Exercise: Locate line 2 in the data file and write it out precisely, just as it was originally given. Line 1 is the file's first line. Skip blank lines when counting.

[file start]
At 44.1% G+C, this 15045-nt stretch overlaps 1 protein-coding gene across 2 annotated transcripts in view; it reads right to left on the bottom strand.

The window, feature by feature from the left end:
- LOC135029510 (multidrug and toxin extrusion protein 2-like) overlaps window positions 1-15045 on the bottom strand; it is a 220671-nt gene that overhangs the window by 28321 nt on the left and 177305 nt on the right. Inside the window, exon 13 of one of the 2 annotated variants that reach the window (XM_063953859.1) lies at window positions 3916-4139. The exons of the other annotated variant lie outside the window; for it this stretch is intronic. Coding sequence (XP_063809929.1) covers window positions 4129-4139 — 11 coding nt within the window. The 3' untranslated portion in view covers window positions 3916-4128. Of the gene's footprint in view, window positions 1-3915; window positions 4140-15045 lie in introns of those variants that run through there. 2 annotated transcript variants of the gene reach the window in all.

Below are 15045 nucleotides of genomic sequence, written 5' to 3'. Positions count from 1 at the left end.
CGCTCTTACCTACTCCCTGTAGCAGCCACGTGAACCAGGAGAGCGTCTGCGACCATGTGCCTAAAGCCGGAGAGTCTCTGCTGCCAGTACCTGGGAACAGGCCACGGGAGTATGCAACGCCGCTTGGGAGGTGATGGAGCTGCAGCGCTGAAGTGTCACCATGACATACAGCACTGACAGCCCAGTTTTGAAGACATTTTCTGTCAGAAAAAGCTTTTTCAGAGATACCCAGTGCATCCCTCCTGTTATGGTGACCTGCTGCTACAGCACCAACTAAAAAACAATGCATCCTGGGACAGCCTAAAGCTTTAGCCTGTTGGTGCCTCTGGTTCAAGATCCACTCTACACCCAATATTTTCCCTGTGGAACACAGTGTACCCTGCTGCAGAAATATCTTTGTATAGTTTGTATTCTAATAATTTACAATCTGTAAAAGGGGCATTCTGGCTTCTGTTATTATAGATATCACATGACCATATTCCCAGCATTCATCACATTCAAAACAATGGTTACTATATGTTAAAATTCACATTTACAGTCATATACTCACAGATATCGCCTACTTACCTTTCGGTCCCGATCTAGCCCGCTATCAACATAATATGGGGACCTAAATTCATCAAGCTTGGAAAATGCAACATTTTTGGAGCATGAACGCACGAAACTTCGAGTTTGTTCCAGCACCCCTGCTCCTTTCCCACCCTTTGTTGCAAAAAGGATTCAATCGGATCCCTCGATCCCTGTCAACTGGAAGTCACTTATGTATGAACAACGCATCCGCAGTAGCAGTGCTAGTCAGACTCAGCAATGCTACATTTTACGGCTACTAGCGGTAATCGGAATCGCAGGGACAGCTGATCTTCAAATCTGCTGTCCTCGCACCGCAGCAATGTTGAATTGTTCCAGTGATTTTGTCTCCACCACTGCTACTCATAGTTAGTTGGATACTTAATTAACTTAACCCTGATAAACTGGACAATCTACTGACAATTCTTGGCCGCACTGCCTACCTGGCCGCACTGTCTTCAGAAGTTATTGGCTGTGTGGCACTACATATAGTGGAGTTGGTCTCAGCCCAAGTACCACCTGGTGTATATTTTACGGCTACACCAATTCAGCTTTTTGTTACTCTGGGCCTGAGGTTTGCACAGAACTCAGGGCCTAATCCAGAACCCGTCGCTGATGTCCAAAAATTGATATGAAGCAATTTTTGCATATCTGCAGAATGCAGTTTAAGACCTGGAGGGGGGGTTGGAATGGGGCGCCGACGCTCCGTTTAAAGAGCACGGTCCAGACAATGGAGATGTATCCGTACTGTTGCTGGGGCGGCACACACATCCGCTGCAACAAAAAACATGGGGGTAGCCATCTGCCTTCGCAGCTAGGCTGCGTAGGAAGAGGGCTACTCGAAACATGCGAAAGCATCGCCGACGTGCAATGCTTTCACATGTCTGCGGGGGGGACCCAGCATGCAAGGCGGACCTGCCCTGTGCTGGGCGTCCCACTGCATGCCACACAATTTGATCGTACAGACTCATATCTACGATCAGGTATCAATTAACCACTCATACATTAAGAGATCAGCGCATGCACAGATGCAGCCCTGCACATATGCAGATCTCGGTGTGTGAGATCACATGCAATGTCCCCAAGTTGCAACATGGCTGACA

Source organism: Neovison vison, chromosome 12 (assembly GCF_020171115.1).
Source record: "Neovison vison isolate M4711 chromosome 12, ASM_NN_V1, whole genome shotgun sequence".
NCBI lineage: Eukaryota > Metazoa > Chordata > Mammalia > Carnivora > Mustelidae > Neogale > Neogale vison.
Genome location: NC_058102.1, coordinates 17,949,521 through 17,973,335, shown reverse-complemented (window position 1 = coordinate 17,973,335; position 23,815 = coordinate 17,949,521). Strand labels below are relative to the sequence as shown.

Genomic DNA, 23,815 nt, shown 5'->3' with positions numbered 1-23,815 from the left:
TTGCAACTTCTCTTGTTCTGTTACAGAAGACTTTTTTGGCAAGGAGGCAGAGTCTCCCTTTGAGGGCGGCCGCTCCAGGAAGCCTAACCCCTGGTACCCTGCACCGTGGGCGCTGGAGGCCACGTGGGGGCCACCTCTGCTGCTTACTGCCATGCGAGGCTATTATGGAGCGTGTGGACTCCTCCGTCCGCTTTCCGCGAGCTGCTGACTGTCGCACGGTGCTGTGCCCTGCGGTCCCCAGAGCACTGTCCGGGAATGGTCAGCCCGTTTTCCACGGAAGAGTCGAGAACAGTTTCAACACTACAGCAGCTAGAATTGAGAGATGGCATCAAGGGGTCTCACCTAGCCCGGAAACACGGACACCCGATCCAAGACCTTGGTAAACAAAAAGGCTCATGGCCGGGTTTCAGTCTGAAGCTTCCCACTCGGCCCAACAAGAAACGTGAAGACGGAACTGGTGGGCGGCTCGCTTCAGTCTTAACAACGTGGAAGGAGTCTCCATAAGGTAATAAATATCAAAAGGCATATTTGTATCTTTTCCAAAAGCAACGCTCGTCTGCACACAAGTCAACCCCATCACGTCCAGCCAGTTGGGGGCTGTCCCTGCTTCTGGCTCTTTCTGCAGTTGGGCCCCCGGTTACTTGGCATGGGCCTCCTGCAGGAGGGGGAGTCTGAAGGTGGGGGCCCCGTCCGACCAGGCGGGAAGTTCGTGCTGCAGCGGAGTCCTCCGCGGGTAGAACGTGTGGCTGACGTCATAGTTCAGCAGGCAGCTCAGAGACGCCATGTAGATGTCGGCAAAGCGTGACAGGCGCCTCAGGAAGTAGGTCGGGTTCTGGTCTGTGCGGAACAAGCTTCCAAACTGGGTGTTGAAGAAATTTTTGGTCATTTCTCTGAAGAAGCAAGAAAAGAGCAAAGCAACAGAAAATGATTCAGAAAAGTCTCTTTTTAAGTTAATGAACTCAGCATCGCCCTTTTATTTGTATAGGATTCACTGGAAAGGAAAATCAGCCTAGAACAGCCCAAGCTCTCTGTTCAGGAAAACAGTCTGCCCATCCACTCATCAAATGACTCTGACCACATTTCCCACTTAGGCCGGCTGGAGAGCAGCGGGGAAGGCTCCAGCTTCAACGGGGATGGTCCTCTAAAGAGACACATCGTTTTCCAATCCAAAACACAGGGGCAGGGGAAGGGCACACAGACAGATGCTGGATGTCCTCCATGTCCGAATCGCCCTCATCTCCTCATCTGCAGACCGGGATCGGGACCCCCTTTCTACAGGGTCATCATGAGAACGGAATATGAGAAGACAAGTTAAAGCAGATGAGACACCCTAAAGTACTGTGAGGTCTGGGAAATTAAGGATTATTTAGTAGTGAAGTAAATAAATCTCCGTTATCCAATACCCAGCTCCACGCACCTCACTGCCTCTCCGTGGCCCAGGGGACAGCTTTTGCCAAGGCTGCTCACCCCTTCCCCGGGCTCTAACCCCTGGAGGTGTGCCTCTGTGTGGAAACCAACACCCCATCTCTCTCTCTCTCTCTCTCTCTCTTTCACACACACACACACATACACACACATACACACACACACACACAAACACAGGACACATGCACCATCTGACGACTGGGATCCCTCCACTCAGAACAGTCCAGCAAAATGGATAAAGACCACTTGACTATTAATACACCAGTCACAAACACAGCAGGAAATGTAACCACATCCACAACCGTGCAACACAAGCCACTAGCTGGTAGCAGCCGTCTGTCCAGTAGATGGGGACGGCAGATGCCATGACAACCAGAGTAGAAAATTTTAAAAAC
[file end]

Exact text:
The window, feature by feature from the left end: